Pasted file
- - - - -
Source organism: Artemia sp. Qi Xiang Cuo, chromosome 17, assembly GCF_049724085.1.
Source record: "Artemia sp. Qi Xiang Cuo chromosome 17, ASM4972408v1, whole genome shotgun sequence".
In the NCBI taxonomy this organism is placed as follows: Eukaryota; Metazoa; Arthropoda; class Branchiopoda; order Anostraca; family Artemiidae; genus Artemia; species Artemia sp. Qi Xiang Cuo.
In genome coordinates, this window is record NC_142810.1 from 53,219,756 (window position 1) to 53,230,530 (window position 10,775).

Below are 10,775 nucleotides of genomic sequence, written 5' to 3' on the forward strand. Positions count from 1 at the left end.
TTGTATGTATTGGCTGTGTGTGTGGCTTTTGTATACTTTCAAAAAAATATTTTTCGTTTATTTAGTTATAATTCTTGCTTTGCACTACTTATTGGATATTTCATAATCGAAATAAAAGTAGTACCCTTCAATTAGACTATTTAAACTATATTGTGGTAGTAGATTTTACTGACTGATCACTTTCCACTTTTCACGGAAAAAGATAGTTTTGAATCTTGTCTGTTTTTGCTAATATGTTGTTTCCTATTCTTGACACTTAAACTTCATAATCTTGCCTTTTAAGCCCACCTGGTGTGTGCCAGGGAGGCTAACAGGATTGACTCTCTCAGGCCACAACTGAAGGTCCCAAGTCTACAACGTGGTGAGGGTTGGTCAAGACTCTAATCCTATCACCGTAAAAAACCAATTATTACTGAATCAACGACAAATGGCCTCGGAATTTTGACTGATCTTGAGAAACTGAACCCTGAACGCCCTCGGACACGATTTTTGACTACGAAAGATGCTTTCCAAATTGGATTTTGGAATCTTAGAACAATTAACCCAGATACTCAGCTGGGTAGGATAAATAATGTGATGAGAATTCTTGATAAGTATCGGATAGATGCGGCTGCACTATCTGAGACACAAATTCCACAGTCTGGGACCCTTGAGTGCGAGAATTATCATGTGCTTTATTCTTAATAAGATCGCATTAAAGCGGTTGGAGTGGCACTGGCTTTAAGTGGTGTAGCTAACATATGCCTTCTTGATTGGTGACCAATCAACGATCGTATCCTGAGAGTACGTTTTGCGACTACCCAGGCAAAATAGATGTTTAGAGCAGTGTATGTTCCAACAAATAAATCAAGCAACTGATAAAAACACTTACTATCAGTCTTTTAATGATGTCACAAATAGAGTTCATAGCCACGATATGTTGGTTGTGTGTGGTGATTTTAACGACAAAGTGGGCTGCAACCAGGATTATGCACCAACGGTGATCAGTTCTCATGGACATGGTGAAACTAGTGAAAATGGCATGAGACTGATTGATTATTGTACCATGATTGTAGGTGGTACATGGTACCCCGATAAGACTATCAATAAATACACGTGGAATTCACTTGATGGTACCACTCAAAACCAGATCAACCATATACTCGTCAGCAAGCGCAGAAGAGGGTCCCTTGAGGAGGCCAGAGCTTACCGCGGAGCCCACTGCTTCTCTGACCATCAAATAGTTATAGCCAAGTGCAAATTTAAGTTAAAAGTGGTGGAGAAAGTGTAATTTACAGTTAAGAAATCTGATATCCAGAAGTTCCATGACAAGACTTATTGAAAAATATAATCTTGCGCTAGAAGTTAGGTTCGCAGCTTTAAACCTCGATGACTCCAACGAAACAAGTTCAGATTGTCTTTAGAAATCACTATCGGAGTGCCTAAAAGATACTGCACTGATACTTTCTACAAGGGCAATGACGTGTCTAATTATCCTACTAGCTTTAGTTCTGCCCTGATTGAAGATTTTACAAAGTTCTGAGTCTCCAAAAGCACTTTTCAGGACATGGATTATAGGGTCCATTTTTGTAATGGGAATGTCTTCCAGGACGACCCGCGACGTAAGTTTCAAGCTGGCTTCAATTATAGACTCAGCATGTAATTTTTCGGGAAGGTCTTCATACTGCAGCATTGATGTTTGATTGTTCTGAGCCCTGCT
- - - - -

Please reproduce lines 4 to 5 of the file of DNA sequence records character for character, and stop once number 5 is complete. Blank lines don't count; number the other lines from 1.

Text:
In genome coordinates, this window is record NC_142810.1 from 53,219,756 (window position 1) to 53,230,530 (window position 10,775).

Below are 10,775 nucleotides of genomic sequence, written 5' to 3' on the forward strand. Positions count from 1 at the left end.